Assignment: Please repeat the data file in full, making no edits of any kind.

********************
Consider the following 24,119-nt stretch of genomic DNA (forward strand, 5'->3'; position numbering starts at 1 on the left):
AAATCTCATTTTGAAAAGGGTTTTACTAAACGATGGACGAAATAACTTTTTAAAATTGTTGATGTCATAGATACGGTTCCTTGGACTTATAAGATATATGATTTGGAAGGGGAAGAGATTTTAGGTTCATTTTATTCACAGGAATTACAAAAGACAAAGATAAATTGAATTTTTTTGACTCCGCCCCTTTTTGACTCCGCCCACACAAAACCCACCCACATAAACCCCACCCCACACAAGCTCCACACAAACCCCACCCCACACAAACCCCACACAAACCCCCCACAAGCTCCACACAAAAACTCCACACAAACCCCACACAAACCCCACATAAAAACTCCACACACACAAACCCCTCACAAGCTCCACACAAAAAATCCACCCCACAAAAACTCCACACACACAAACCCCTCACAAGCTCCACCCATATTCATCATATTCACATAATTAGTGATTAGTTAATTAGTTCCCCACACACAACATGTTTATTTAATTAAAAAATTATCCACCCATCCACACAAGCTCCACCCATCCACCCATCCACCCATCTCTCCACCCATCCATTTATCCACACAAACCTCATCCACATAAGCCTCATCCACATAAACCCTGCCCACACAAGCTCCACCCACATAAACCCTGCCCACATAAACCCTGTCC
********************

Consider the following 24,119-nt stretch of genomic DNA (forward strand, 5'->3'; position numbering starts at 1 on the left):
AAATCTCATTTTGAAAAGGGTTTTACTAAACGATGGACGAAATAACTTTTTAAAATTGTTGATGTCATAGATACGGTTCCTTGGACTTATAAGATATATGATTTGGAAGGGGAAGAGATTTTAGGTTCATTTTATTCACAGGAATTACAAAAGACAAAGATAAATTGAATTTTTTTGACTCCGCCCCTTTTTGACTCCGCCCACACAAAACCCACCCACATAAACCCCACCCCACACAAGCTCCACACAAACCCCACCCCACACAAACCCCACACAAACCCCCCACAAGCTCCACACAAAAACTCCACACAAACCCCACACAAACCCCACATAAAAACTCCACACACACAAACCCCTCACAAGCTCCACACAAAAAATCCACCCCACAAAAACTCCACACACACAAACCCCTCACAAGCTCCACCCATATTCATCATATTCACATAATTAGTGATTAGTTAATTAGTTCCCCACACACAACATGTTTATTTAATTAAAAAATTATCCACCCATCCACACAAGCTCCACCCATCCACCCATCCACCCATCTCTCCACCCATCCATTTATCCACACAAACCTCATCCACATAAGCCTCATCCACATAAACCCTGCCCACACAAGCTCCACCCACATAAACCCTGCCCACATAAACCCTGTCC